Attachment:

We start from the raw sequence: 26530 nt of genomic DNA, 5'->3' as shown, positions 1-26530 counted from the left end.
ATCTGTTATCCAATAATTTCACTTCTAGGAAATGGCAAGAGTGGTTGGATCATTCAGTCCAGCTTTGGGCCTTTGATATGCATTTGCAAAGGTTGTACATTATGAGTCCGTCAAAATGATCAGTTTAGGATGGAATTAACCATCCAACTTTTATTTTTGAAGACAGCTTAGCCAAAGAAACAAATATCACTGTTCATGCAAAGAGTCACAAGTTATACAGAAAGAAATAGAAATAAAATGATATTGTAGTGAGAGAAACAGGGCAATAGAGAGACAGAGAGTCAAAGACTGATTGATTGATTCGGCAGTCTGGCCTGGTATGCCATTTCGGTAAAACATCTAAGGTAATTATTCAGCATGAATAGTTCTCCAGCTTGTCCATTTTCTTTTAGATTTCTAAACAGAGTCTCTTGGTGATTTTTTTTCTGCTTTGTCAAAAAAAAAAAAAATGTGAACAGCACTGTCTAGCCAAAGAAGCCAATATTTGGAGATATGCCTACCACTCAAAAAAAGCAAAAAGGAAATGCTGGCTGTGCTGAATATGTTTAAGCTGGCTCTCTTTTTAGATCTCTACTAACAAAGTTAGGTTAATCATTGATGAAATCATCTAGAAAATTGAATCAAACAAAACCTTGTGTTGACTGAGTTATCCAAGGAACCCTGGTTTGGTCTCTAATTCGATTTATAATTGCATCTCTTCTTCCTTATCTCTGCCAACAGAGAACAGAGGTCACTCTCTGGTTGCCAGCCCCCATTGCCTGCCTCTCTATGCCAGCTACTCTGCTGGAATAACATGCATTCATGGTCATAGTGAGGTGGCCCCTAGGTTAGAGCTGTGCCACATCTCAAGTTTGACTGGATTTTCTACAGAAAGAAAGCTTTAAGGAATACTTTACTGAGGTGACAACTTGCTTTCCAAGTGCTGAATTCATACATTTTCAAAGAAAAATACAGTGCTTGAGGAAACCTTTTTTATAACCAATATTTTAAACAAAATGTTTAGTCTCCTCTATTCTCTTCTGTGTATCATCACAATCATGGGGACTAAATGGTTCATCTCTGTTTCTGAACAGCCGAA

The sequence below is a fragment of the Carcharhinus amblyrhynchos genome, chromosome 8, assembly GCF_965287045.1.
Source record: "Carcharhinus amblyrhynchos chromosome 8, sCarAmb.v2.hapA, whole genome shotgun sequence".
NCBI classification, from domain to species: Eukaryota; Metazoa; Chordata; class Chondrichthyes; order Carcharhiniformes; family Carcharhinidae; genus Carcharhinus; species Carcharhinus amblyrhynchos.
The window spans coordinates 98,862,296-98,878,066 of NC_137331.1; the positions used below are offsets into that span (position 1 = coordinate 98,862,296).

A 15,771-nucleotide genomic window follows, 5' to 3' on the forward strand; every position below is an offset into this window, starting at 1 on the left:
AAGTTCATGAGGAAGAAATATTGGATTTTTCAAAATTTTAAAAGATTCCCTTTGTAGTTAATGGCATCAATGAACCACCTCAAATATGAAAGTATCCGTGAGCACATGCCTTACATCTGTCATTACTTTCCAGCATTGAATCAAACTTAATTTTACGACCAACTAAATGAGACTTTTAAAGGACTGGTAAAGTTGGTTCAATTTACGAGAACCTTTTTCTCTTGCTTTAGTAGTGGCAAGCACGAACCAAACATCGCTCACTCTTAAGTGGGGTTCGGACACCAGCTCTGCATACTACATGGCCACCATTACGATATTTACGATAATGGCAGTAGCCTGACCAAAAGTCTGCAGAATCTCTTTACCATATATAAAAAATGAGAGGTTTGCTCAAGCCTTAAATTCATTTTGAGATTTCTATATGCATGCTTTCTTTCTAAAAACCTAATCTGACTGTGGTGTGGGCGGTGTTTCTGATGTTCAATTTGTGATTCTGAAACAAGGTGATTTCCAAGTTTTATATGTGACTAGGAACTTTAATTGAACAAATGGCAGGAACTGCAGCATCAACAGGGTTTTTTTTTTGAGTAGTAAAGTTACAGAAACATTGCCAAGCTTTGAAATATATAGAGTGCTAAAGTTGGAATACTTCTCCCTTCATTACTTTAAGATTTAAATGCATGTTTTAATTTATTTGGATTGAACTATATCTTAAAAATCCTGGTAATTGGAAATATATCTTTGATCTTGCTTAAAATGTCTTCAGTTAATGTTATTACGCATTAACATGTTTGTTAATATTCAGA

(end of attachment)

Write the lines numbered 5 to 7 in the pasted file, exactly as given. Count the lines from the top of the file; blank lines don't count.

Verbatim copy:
NCBI classification, from domain to species: Eukaryota; Metazoa; Chordata; class Chondrichthyes; order Carcharhiniformes; family Carcharhinidae; genus Carcharhinus; species Carcharhinus amblyrhynchos.
The window spans coordinates 98,862,296-98,878,066 of NC_137331.1; the positions used below are offsets into that span (position 1 = coordinate 98,862,296).

A 15,771-nucleotide genomic window follows, 5' to 3' on the forward strand; every position below is an offset into this window, starting at 1 on the left: